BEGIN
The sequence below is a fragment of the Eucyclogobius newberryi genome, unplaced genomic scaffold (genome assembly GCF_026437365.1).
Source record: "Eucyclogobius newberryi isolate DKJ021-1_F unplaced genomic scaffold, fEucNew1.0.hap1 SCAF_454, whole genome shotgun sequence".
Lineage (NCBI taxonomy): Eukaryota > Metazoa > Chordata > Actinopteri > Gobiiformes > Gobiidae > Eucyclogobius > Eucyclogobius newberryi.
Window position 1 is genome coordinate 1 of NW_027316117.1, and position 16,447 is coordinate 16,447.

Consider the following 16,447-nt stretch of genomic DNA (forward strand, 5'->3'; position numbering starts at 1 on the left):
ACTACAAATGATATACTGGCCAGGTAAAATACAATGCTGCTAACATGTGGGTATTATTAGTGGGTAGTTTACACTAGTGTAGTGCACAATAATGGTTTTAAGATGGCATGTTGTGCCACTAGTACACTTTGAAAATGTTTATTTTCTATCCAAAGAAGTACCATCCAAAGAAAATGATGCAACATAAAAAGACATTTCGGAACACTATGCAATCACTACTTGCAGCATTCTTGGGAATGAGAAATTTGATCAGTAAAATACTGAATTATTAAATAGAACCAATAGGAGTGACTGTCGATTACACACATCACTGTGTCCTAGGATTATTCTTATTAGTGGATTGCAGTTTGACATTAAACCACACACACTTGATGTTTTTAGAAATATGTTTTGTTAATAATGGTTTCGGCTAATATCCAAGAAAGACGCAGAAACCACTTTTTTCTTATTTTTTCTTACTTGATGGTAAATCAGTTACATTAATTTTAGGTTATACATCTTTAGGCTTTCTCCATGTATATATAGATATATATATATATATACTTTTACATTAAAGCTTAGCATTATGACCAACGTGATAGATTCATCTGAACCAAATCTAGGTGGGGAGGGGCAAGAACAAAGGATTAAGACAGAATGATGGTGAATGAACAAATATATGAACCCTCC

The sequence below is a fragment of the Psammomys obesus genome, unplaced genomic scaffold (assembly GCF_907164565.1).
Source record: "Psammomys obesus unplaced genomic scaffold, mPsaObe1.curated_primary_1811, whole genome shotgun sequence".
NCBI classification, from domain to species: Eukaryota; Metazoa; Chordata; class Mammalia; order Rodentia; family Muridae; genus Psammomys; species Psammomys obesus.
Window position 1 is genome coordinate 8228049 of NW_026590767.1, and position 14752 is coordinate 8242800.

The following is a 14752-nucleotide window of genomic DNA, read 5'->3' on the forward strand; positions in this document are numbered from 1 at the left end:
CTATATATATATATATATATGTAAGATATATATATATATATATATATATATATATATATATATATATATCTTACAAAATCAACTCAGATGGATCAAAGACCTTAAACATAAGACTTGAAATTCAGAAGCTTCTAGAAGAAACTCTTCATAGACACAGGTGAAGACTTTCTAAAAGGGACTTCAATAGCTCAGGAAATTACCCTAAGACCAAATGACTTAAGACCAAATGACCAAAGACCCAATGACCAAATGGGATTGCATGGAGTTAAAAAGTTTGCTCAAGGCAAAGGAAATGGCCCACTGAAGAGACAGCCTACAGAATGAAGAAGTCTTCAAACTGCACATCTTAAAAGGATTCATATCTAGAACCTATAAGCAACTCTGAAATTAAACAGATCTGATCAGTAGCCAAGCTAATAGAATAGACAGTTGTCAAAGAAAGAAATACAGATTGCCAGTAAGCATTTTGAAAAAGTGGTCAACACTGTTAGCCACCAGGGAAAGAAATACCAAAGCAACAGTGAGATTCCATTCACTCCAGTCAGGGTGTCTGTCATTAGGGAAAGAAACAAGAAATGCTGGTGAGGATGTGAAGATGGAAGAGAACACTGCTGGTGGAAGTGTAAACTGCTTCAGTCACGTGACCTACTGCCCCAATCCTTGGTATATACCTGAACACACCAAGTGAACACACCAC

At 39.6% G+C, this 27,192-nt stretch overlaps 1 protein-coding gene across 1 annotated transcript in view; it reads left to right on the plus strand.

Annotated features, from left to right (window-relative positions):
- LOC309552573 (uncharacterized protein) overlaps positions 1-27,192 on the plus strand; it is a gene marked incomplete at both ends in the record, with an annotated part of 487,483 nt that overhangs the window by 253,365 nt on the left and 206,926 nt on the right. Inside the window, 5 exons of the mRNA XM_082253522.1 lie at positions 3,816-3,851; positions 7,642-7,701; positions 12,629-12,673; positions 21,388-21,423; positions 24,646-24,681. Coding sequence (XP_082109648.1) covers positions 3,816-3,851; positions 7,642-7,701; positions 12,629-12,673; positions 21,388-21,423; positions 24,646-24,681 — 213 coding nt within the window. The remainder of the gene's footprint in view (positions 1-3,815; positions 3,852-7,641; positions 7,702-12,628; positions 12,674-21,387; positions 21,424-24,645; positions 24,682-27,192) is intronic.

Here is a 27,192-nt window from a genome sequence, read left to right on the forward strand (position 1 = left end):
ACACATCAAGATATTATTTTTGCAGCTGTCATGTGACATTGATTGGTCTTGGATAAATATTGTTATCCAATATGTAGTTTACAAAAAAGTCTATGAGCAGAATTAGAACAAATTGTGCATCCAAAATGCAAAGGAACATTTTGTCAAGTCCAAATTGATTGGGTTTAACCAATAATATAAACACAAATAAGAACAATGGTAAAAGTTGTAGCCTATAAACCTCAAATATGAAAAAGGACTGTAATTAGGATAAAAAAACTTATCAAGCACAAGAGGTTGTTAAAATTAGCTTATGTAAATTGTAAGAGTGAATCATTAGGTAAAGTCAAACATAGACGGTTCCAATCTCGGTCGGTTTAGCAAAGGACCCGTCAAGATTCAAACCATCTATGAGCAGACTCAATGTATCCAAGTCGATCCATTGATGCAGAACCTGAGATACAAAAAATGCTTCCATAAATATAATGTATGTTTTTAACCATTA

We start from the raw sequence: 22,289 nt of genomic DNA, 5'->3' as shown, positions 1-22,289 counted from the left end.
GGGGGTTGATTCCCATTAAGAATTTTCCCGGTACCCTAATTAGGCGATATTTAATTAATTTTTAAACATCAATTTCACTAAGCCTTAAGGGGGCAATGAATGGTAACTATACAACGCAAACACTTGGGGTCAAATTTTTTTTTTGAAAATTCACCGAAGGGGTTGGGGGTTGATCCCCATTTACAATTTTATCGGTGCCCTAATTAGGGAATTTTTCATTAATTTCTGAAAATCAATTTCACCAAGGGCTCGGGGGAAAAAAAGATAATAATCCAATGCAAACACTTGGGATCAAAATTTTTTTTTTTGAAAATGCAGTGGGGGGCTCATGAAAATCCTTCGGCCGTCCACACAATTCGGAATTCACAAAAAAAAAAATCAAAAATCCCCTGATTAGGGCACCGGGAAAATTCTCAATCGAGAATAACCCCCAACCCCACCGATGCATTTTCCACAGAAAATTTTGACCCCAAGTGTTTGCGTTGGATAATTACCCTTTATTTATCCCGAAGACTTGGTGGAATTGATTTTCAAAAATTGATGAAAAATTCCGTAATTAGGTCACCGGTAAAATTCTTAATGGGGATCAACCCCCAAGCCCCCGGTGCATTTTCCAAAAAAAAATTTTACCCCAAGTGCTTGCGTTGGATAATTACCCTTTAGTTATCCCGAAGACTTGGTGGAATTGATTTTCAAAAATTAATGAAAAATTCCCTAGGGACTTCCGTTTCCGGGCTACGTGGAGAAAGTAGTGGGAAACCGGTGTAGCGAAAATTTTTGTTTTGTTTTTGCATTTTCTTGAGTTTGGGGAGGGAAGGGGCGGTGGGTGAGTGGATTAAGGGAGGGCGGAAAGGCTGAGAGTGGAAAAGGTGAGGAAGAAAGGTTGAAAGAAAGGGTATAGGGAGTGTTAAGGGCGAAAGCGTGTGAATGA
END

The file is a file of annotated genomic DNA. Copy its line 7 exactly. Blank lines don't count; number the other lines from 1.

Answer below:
The sequence below is a fragment of the Psammomys obesus genome, unplaced genomic scaffold (assembly GCF_907164565.1).